How To Help Someone Who Is Depressed

Some of the things people do to "help" depressed friend and family members tend to backfire. It doesn't help to tell a depressed person to look on the sunny side of life. It doesn't help to tell people they have so much to live for (they don't feel it to be true) so they shouldn't want to die. It doesn't help to tell people you can't do anything about their situation (even if you can't), or that they should have snapped out of it already. It is extremely unhelpful to label depressed people as lazy or unskilled or "losers".

Even if you have the social skills to avoid making a depressed person feel worse, it can still be a challenge to find the right opening to talk about depression. Some approaches that often work include:

  • "You are important to me. Your life is important to me."

  • "I may not understand what you feel, but I would like to help."

  • "I don't know how long your depression will last, but I think it will end eventually, and that makes it worth it to hang in there."

  • "The way you are feeling now will eventually change."

  • "Tell me what I can do to help you."

Inviting a depressed person to tell you what you can do to help them does not mean that you automatically have to do it. You are free to set reasonable boundaries. Consider the example of flight attendants dealing with a sudden depressurization of a jet airline cabin. They put on their oxygen masks before they help others. You have to be healthy yourself to take on the task of helping someone who has depression. You can simply explain, honestly, and without anger, that there are some requests that you cannot fulfill because you do not have the resources of time, money, or emotional strength. Just do what you can.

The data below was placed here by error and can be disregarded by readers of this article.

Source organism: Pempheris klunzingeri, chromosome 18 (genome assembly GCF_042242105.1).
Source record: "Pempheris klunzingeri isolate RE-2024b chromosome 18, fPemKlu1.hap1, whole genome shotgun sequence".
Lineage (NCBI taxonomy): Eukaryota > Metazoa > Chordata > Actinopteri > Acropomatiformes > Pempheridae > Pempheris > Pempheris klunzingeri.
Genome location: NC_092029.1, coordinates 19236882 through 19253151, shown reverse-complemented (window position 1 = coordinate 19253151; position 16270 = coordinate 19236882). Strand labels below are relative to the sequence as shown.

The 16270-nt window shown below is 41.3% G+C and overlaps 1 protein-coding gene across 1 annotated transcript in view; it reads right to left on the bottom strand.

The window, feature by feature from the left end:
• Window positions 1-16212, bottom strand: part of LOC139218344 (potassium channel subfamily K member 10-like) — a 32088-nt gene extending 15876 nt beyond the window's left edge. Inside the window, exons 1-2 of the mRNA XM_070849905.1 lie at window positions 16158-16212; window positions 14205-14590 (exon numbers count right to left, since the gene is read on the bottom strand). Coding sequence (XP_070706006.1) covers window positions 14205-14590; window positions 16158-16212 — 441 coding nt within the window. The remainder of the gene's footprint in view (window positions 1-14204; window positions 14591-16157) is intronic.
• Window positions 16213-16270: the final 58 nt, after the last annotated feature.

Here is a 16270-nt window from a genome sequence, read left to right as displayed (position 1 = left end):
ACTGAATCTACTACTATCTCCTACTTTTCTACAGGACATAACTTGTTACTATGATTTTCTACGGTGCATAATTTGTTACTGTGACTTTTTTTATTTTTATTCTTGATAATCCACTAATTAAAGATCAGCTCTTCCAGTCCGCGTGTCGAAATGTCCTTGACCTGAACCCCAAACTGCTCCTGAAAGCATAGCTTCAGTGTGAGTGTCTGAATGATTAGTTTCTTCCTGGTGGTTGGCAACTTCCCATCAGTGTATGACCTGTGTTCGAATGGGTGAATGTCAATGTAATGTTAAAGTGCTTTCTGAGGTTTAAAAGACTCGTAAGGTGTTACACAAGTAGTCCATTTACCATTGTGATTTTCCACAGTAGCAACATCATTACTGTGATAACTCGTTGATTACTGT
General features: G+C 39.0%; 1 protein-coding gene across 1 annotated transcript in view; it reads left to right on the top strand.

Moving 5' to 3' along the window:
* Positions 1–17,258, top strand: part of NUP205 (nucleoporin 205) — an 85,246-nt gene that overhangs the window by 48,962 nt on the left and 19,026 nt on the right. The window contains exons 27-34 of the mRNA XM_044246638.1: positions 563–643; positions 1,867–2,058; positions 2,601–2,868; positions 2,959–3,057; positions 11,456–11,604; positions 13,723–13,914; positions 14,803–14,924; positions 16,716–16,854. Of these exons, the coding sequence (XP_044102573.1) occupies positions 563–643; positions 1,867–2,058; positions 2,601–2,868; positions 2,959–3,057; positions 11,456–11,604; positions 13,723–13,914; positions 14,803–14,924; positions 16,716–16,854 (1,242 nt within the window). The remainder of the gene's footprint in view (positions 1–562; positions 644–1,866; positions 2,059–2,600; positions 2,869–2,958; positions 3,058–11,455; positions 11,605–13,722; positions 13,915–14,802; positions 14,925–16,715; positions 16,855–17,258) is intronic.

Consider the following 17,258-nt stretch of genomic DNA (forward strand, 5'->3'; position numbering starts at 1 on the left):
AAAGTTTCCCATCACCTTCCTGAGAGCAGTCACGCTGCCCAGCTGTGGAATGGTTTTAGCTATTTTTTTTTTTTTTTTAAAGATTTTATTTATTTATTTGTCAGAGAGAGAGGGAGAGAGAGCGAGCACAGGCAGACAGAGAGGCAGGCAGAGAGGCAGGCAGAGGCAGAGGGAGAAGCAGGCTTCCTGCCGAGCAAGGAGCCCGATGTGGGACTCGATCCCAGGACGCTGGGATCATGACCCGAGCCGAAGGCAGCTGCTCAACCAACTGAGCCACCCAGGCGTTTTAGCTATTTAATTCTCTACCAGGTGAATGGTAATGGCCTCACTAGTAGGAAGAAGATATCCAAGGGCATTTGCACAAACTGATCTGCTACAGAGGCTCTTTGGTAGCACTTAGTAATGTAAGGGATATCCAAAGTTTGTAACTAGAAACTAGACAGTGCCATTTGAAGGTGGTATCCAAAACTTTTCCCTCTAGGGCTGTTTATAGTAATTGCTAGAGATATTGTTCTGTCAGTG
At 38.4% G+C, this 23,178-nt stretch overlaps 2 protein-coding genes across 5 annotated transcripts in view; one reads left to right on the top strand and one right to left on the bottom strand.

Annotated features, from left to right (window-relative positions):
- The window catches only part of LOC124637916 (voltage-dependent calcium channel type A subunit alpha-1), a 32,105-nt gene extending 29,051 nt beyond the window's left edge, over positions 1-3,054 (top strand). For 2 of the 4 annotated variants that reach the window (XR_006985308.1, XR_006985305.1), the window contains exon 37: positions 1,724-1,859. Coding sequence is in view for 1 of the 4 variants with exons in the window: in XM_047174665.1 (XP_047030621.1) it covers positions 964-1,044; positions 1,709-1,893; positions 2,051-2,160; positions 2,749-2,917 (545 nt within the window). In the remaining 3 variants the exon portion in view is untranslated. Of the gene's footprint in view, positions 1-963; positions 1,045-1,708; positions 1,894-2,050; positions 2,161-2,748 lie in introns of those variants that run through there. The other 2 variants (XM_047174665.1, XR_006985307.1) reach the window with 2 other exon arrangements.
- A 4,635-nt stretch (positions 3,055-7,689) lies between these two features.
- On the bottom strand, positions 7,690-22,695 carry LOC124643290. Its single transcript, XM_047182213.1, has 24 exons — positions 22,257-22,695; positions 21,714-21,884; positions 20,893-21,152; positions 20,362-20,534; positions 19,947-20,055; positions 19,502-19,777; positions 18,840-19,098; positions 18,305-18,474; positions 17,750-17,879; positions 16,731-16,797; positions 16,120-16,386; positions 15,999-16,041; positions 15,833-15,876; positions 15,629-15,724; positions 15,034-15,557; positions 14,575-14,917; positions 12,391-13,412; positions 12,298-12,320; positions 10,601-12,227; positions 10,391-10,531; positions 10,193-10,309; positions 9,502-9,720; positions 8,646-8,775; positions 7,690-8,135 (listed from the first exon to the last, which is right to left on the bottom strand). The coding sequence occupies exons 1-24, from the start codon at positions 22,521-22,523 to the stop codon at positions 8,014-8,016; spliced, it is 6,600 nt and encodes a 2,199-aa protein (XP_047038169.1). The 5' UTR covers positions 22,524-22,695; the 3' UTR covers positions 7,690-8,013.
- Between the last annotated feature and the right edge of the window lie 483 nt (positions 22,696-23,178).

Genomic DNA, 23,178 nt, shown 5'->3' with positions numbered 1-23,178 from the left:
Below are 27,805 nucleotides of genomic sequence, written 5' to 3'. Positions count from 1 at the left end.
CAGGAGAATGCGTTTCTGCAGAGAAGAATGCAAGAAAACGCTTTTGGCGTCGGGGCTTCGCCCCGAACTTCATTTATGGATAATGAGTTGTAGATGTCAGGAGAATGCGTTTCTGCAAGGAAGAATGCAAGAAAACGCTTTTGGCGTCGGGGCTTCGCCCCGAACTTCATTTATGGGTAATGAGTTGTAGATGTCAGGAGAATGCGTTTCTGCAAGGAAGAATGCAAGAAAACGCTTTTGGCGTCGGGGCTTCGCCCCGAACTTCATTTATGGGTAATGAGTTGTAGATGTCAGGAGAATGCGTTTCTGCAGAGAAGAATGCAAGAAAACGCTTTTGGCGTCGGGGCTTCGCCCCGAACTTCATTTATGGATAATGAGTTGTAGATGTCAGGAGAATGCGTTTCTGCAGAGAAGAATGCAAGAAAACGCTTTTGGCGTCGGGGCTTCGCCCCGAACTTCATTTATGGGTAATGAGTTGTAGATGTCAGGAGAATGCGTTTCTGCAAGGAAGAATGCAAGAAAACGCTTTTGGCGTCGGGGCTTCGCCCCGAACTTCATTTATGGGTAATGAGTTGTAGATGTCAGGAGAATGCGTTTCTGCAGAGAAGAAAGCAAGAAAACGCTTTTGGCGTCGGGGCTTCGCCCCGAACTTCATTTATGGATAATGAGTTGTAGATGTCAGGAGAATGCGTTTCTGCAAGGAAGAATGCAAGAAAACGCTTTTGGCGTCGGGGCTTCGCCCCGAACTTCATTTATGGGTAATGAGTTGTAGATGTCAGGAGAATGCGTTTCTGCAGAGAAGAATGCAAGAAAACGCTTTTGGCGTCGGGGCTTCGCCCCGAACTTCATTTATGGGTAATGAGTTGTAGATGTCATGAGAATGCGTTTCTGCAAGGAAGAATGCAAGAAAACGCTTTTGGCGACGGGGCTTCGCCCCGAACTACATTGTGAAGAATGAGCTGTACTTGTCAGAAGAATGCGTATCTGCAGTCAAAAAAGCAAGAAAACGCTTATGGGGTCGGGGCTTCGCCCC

Don't expect a depressed person to be a mind reader. When you feel you need to assert your boundaries, let them know in a kind but clear way.

Beyond offering sympathetic listening, what more can you do? These are suggestions that should be made for nearly every person who has depression.

  • Encourage a depressed person to see a doctor. Depressive symptoms can be aggravated by other diseases, and by inappropriate medication. Sometimes changing a medication or controlling an infection or diabetes makes a huge difference in emotional health.

  • Offer to help your depressed friend or loved one to find a therapist. Offer to go with them for their first visit, making sure they get to the office and go through with the session, but respecting their misgivings.

  • Encourage depressed people to discuss all their symptoms with their doctors. That doesn't mean that you should encourage hypochondria. Encourage treatment.

It is also important to establish realistic expectations for treatment, at least for yourself. It usually takes several adjustments in medication or dosages of antidepressants to begin to lift depression. When someone has major depression, you may be called on to help in big ways. However, sometimes helping in small ways is what someone needs to power through depression on their own.

It can be very difficult to find the right way to talk about suicidal feelings. Caring, present, non-judgmental friends can do a lot to help people who want to die to keep on living, but when your friend starts waving a weapon around, it's time to call the authorities to get help.

Friends and family members who help people who have depression are not always appreciated as the depressed person is recovering, but they are usually held in very high regard when the depressed person has recovered. Be as supportive as you can be, and realize that your kudos may come much later.